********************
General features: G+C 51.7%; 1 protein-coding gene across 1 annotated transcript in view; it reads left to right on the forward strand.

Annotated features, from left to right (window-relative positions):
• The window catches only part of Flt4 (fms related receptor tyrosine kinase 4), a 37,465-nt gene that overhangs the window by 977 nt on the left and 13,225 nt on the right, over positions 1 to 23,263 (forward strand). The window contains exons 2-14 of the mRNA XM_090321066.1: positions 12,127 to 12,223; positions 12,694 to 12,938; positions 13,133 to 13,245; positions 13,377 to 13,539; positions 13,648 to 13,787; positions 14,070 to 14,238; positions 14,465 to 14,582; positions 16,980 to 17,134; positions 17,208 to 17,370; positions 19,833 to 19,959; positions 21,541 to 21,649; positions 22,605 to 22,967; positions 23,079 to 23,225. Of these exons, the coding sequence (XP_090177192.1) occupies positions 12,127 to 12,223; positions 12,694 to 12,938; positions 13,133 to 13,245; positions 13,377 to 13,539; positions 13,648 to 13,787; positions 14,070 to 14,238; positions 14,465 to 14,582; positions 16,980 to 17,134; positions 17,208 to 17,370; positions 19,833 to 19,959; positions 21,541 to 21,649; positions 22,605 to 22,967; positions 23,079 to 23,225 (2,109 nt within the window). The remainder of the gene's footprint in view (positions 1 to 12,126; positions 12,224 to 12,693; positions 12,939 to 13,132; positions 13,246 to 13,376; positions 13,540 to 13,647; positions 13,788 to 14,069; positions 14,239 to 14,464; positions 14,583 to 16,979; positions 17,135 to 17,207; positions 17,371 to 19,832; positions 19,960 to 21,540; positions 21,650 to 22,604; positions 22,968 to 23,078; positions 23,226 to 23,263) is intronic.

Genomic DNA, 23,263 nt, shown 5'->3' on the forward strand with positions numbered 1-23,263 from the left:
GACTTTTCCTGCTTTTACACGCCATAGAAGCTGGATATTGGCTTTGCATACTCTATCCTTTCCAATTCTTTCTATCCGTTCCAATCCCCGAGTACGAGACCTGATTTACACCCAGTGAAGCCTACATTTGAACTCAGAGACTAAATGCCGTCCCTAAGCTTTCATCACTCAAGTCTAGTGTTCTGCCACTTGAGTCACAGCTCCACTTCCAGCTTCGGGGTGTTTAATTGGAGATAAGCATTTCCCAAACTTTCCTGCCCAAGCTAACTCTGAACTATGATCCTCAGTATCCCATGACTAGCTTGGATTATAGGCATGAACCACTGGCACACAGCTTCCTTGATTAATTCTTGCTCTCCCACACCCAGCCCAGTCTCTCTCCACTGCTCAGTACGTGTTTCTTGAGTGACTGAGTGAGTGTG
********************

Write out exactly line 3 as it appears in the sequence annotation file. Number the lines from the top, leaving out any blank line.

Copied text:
• The window catches only part of Flt4 (fms related receptor tyrosine kinase 4), a 37,465-nt gene that overhangs the window by 977 nt on the left and 13,225 nt on the right, over positions 1 to 23,263 (forward strand). The window contains exons 2-14 of the mRNA XM_090321066.1: positions 12,127 to 12,223; positions 12,694 to 12,938; positions 13,133 to 13,245; positions 13,377 to 13,539; positions 13,648 to 13,787; positions 14,070 to 14,238; positions 14,465 to 14,582; positions 16,980 to 17,134; positions 17,208 to 17,370; positions 19,833 to 19,959; positions 21,541 to 21,649; positions 22,605 to 22,967; positions 23,079 to 23,225. Of these exons, the coding sequence (XP_090177192.1) occupies positions 12,127 to 12,223; positions 12,694 to 12,938; positions 13,133 to 13,245; positions 13,377 to 13,539; positions 13,648 to 13,787; positions 14,070 to 14,238; positions 14,465 to 14,582; positions 16,980 to 17,134; positions 17,208 to 17,370; positions 19,833 to 19,959; positions 21,541 to 21,649; positions 22,605 to 22,967; positions 23,079 to 23,225 (2,109 nt within the window). The remainder of the gene's footprint in view (positions 1 to 12,126; positions 12,224 to 12,693; positions 12,939 to 13,132; positions 13,246 to 13,376; positions 13,540 to 13,647; positions 13,788 to 14,069; positions 14,239 to 14,464; positions 14,583 to 16,979; positions 17,135 to 17,207; positions 17,371 to 19,832; positions 19,960 to 21,540; positions 21,650 to 22,604; positions 22,968 to 23,078; positions 23,226 to 23,263) is intronic.